Include the Anthos Network Gateway details (annotation and spec) in the cluster configuration file when you create a new 1.8.0 cluster.
AnthosNetworkGateway custom resource
You enable the Anthos Network Gateway by using the
baremetal.cluster.gke.io/enable-anthos-network-gateway annotation in the
cluster config file when you create a cluster. Set the annotation to
shown in the following example:
apiVersion: baremetal.cluster.gke.io/v1 kind: Cluster metadata: annotations: baremetal.cluster.gke.io/enable-anthos-network-gateway: "true" name: cluster1 namespace: cluster-cluster1
When you create the
AnthosNetworkGateway custom resource, set its namespace to
the cluster namespace and specify a list of floating IP addresses, as shown in
the following example:
kind: AnthosNetworkGateway apiVersion: networking.gke.io/v1alpha1 metadata: namespace: cluster-cluster1 name: default spec: floatingIPs: - 192.168.1.100 - 192.168.1.101 - 192.168.1.102
The number of floating IP addresses you specify impacts the reliability of your
cluster. For example, an egress NAT gateway will work with only one specified
floating IP address, but a Node failure may lead to traffic disruptions. If you
add more floating IP addresses, the
AnthosNetworkGateway assigns and moves
them as needed. We recommend that you provide at least two floating IP addresses
per the L2 domain that is used in the cluster.
The controller assigns the floating IPs to Nodes based on the following criteria:
- Node subnet - the floating IP address has to match Node's subnet.
- Node role (master, worker) - worker Nodes take precedence over master Nodes when assigning floating IP addresses.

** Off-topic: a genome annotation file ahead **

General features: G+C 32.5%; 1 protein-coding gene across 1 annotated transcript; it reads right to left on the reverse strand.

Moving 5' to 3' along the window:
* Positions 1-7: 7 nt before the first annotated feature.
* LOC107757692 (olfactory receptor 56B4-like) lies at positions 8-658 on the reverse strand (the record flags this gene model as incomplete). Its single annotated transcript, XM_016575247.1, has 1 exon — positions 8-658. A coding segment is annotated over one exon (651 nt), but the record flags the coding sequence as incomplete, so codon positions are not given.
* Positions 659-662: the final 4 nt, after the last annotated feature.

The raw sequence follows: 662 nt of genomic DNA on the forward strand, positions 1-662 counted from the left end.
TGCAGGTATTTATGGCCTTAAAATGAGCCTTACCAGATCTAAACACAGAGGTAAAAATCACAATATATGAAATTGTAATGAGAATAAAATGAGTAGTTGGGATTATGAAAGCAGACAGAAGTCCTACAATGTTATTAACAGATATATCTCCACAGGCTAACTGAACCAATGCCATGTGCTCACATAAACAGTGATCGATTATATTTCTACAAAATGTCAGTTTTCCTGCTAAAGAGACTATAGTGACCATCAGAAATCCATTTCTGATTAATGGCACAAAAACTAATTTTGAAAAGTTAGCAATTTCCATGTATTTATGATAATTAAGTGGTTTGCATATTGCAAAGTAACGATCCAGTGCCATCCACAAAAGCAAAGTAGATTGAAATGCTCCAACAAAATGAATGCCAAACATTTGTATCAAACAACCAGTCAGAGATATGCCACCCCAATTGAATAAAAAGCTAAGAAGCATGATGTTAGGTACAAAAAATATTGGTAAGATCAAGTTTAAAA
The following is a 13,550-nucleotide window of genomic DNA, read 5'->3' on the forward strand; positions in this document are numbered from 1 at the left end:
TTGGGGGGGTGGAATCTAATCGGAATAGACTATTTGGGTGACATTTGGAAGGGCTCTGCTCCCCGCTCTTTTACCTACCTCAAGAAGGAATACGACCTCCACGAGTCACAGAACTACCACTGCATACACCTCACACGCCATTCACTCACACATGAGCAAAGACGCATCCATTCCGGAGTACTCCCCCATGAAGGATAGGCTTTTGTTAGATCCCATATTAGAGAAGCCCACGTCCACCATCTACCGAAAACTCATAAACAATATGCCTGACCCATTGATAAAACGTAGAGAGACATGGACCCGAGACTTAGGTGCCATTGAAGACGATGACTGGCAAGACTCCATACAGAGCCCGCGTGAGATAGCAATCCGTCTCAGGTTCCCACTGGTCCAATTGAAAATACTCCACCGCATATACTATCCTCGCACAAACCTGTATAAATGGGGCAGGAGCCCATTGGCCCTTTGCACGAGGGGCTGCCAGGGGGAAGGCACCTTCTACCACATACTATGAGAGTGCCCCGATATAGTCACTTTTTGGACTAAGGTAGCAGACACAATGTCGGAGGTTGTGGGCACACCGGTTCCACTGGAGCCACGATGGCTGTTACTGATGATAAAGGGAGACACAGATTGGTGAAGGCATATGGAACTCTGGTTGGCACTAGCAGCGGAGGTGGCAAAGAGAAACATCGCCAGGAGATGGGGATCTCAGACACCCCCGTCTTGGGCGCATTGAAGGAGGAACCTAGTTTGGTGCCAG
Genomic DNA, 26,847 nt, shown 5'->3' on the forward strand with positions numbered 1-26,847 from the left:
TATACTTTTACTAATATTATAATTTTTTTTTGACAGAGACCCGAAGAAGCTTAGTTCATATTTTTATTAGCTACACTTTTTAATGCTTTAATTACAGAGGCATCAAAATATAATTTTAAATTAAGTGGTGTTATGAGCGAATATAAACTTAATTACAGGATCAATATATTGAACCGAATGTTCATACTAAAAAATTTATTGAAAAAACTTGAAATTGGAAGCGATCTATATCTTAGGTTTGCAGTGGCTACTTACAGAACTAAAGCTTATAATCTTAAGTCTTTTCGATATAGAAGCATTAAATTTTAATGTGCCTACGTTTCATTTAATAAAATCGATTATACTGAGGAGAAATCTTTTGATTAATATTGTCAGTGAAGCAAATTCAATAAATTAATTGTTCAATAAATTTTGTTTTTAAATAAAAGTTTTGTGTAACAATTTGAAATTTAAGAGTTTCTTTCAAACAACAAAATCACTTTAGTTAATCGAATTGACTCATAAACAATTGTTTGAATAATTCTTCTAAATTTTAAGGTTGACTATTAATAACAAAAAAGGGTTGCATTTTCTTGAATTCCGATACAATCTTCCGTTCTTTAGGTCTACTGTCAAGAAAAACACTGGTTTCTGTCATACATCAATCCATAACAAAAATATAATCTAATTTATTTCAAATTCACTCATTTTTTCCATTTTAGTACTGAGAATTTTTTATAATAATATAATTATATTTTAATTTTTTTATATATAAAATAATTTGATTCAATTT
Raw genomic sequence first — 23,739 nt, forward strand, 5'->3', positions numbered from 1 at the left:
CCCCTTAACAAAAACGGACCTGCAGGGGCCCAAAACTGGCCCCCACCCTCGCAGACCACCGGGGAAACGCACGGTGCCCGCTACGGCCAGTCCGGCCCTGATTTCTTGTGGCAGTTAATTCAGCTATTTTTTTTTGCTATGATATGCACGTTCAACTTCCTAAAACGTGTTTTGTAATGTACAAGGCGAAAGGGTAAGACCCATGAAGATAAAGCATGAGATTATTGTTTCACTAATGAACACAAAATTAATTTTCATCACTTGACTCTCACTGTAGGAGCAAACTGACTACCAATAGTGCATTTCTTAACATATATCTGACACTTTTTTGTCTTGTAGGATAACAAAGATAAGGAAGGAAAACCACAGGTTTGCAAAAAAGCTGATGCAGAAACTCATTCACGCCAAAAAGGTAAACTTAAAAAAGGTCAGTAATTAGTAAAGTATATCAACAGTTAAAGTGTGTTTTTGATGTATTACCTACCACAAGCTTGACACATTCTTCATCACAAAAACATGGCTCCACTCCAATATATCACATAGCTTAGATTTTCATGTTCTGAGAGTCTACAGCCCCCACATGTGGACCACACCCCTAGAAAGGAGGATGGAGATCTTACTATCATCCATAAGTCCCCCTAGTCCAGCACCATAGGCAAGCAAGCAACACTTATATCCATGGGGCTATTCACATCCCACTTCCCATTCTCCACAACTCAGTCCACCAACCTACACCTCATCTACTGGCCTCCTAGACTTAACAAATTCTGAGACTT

- Whether a Node has a floating IP address - the controller prioritizes assignments to Nodes that do not have a floating IP assigned already.
The address/node mapping can be found in the
status section when you get the
AnthosNetworkGateway object. Note that the
AnthosNetworkGateway object is in
the kube-system namespace. If a gateway node is down, the controller of the
AnthosNetworkGateway assigns the floating IP addresses to the next available
Verify the gateway configuration
After you have applied your gateway configuration changes, you can use
to check the status of the gateway and retrieve the floating IP addresses
specified for the gateway.
Use the following command to check the status of the
AnthosNetworkGatewayand see how the floating IP addresses are allocated:
kubectl -n kube-system get anthosnetworkgateway.networking.gke.io default -oyaml
The response for a cluster with two nodes,
worker2might look like this:
kind: AnthosNetworkGateway apiVersion: networking.gke.io/v1alpha1 metadata: namespace: kube-system name: default spec: floatingIPs: - 192.168.1.100 - 192.168.1.101 - 192.168.1.102 status: nodes: worker1: Up worker2: Up // Or Down floatingIPs: 192.168.1.100: worker1 192.168.1.101: worker2 192.168.1.102: worker1
Use the following command to retrieve the
AnthosNetworkGatewaystatus and address allocation for a specific node.
kubectl -n kube-system get anthosnetworkgatewaynode.networking.gke.io NODE_NAME -oyaml
Replace NODE_NAME with the name of the specific node/machine that you want to inspect.
Set traffic selection rules
EgressNATPolicy custom resource specifies traffic selection rules and
assigns a deterministic IP address for egress traffic that leaves the cluster.
When specifying the CR,